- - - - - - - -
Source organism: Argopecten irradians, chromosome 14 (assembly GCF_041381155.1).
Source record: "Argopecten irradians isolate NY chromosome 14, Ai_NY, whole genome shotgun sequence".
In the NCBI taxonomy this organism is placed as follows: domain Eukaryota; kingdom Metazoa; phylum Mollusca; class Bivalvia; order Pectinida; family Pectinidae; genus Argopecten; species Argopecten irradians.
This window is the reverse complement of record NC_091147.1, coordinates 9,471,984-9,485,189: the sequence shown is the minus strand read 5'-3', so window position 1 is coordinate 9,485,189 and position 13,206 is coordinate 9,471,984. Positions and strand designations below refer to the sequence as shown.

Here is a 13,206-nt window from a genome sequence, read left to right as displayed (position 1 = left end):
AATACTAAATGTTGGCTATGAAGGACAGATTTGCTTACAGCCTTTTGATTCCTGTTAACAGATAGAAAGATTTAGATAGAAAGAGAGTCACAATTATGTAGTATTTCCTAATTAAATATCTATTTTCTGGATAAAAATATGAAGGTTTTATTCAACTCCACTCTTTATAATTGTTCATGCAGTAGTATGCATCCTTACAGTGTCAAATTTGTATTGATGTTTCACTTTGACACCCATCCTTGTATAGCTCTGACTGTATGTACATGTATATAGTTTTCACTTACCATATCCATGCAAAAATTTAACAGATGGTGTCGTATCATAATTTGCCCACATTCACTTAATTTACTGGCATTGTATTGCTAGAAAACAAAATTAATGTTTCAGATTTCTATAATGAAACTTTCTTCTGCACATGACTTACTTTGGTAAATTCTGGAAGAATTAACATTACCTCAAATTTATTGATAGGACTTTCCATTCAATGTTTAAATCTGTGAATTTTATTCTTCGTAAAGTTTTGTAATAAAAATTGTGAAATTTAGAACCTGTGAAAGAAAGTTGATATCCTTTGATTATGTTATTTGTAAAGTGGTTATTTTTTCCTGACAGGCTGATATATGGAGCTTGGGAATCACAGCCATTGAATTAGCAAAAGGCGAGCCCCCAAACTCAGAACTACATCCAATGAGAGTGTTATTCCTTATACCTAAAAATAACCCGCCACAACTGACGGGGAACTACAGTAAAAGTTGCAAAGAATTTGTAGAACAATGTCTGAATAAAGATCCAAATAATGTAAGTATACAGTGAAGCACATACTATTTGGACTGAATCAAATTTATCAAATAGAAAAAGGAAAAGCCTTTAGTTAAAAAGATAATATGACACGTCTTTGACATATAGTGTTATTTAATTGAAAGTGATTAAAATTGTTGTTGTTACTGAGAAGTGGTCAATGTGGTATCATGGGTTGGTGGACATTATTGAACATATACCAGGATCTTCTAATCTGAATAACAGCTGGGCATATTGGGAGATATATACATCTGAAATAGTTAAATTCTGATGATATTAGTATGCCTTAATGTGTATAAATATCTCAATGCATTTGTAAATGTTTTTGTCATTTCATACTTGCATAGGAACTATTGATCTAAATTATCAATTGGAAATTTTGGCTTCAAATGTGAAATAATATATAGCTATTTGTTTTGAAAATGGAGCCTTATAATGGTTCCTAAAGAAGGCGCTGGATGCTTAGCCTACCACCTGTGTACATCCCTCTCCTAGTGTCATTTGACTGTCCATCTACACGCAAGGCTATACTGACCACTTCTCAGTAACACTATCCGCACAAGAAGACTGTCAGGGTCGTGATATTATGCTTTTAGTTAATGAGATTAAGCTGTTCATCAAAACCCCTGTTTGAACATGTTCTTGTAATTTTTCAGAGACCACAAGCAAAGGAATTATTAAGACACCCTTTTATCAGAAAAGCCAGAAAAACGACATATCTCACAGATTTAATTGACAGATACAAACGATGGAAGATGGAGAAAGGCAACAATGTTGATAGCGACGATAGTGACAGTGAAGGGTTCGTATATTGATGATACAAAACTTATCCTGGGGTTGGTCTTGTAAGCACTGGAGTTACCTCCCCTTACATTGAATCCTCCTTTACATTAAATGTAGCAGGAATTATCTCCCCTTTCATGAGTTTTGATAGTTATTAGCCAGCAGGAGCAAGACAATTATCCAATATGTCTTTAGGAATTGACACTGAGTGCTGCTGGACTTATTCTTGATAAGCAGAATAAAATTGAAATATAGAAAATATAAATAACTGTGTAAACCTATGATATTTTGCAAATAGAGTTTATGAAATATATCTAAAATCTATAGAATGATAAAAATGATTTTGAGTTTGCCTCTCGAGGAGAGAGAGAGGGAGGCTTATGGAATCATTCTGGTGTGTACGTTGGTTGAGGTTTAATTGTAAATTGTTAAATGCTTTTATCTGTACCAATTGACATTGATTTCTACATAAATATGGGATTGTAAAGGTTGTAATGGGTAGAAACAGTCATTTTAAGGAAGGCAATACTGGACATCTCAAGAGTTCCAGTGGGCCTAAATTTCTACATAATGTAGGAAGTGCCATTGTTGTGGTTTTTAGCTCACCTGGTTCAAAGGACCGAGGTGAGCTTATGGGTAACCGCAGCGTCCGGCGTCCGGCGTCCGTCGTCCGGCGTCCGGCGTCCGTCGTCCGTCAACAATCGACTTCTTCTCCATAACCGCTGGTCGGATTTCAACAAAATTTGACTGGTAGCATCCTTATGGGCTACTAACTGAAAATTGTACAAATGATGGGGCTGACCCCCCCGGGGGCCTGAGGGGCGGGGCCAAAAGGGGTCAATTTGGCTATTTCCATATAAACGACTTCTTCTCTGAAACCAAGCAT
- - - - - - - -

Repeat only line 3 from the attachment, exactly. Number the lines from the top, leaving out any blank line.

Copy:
In the NCBI taxonomy this organism is placed as follows: domain Eukaryota; kingdom Metazoa; phylum Mollusca; class Bivalvia; order Pectinida; family Pectinidae; genus Argopecten; species Argopecten irradians.